I also learned that drawing portraits is all about dealing with people’s expectations. Most people don’t want to see their wrinkles and flaws and they want to be portrayed in their best light. Their own idea of what they, or their loved ones look like didn’t always match my interpretation. That can be tricky to navigate. But on the plus side I had several people tell me that they thought I had made them look younger, which might possibly be a good skill for a portrait artist.

Another thing that I have found tricky is that despite making it clear there was no obligation to buy the pictures, there are still a handful of people who haven’t responded after I sent the image of their finished portrait. Of course, it might be the case that my email didn’t arrive, or it could be sitting in a junk folder, or maybe life has just got in the way as it has a tendency to do. But I can't help suspecting that they don’t want the picture but don’t know what to say. Maybe they think it is awful but are too polite to let me know. It really is okay if someone doesn’t feel I have captured them (although I feel it is often due to an inadequate photo), or if they just don’t want to buy for whatever reason, but it would be good to know. One person felt I hadn’t quite caught their daughter's likeness but for emotional reasons wanted to buy the picture anyway. In that case I wasn’t happy selling it but instead I worked with her to make an improved drawing. It helped me and she was ultimately a happy customer. Another person came back apologetically saying although she felt it was a good drawing, I hadn’t quite captured the subject and their personality. It was okay, it was helpful and made me examine what I had done more carefully. It is far better for me to know why something hasn’t worked than to be met with silence. Sadly they were the only two people to give me that type of feedback.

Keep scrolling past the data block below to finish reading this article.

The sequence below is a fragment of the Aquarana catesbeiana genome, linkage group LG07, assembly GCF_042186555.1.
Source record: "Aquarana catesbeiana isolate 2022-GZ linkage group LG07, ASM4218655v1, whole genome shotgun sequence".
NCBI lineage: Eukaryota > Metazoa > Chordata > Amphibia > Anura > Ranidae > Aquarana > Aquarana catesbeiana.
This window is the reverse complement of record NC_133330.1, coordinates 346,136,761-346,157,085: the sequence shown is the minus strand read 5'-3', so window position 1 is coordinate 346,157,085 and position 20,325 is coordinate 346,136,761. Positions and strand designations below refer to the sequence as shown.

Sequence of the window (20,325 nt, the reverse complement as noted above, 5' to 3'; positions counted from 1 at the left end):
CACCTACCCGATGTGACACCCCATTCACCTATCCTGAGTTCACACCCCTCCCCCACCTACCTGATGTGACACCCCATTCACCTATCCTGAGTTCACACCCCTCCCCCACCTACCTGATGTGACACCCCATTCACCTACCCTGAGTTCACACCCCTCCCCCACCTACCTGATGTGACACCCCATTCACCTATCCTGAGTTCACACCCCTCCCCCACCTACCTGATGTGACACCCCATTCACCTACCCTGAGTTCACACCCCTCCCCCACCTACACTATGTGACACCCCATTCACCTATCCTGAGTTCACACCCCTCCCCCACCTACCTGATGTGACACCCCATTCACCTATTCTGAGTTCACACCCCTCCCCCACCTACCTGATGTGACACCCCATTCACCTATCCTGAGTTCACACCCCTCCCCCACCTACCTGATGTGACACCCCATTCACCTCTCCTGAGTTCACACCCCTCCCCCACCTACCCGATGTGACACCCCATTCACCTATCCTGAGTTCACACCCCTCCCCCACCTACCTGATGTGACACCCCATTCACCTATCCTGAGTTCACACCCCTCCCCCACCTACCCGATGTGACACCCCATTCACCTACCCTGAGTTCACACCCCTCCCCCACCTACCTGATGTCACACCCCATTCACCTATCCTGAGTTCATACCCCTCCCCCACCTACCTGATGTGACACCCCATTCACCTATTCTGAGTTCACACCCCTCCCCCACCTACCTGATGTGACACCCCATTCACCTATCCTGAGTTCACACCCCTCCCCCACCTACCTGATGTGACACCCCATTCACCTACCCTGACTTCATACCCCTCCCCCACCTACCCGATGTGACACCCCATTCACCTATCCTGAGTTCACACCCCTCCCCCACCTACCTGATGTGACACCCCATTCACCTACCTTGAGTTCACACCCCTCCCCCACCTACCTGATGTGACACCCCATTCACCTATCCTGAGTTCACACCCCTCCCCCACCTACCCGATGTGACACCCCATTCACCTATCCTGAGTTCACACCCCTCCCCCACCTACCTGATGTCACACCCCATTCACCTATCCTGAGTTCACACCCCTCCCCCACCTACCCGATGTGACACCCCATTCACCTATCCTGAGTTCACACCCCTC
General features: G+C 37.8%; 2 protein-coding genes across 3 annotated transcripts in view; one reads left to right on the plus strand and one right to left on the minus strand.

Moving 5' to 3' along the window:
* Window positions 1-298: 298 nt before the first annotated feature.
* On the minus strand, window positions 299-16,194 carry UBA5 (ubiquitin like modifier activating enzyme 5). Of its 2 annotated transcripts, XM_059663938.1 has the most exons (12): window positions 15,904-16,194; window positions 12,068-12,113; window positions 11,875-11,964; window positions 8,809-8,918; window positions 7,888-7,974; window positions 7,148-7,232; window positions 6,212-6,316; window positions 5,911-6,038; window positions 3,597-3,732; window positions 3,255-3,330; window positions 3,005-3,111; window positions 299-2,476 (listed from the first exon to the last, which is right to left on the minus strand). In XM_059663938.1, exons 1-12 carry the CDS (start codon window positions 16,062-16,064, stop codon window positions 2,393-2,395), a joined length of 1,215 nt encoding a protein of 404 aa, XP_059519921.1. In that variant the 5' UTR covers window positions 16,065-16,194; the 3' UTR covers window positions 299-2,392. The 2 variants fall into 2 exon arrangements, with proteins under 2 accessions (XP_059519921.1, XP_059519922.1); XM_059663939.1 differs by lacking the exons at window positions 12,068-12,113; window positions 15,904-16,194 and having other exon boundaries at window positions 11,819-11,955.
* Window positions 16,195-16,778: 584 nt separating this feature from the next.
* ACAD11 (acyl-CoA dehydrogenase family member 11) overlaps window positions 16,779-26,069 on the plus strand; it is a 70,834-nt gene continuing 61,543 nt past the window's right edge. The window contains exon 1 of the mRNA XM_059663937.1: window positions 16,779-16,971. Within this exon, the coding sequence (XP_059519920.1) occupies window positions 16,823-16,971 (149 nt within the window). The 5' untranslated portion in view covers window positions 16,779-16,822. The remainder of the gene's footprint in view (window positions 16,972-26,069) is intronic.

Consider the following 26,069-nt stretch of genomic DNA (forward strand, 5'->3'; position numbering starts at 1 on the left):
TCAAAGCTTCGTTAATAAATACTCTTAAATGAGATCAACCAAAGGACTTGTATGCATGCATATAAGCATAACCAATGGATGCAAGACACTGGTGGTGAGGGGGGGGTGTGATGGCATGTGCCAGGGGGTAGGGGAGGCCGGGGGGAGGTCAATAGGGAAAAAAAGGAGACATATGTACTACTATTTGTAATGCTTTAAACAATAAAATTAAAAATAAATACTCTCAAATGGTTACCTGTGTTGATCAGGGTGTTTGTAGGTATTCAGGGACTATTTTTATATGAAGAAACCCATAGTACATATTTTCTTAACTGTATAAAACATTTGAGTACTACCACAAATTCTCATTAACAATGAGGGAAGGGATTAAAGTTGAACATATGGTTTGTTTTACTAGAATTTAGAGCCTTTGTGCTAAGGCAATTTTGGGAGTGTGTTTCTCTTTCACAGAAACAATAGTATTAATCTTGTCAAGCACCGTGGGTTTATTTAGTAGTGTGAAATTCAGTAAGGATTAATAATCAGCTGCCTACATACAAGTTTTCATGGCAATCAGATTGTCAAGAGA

Some other take aways from the project – I usually get a better drawing when I have met the subject or know them, because I get more of a feeling of that person. After all a good portrait has to capture something of a personality, it cannot merely be a reproduction of a photograph and that is virtually impossible to do without having met someone. Only on a couple of occasions did a sitter's personality leap out from the photo.

"Raising an Eyebrow"

I have never met Paul, an actor and broadcaster who works in Korea but his personality shone out from the photos supplied by his Mum. This shot was taken in 'make up' when his eyebrows were clipped out of the way. I made two portraits of Paul who was great fun to draw.

Another lesson is that drawing children is very hard because their perfect little faces don’t have enough definition. Give me big ears and noses and a few lived in wrinkles over a perfect little face any day. The same applies to beautiful young women, who are also very hard to draw.

But my biggest lesson from all this is that we improve with practise. We all know that practise makes perfect and it is something we are told repeatedly, but it's not often we really get a chance to see this in action. With each face that I drew I found it easier to capture a likeness and my confidence grew. When the likeness isn’t quick to come, I have found I can now better judge what is or isn’t working, whether to try and correct or to start again. I have also learned to work in pastel pencils and oil paint which feels very exciting. It has been a hugely valuable project and hasn’t put me off drawing faces, in fact just the opposite. I now want to paint more faces and improve my technique in that area, maybe including more bodies and hands. Watch this space as they say.

Not all 100... but practise makes perfect!

Finally thank you to everyone who took the time to send me a photo and support my project. I couldn’t have done it without you. You can see all the finished pictures on my 100 Amazing Faces webpage.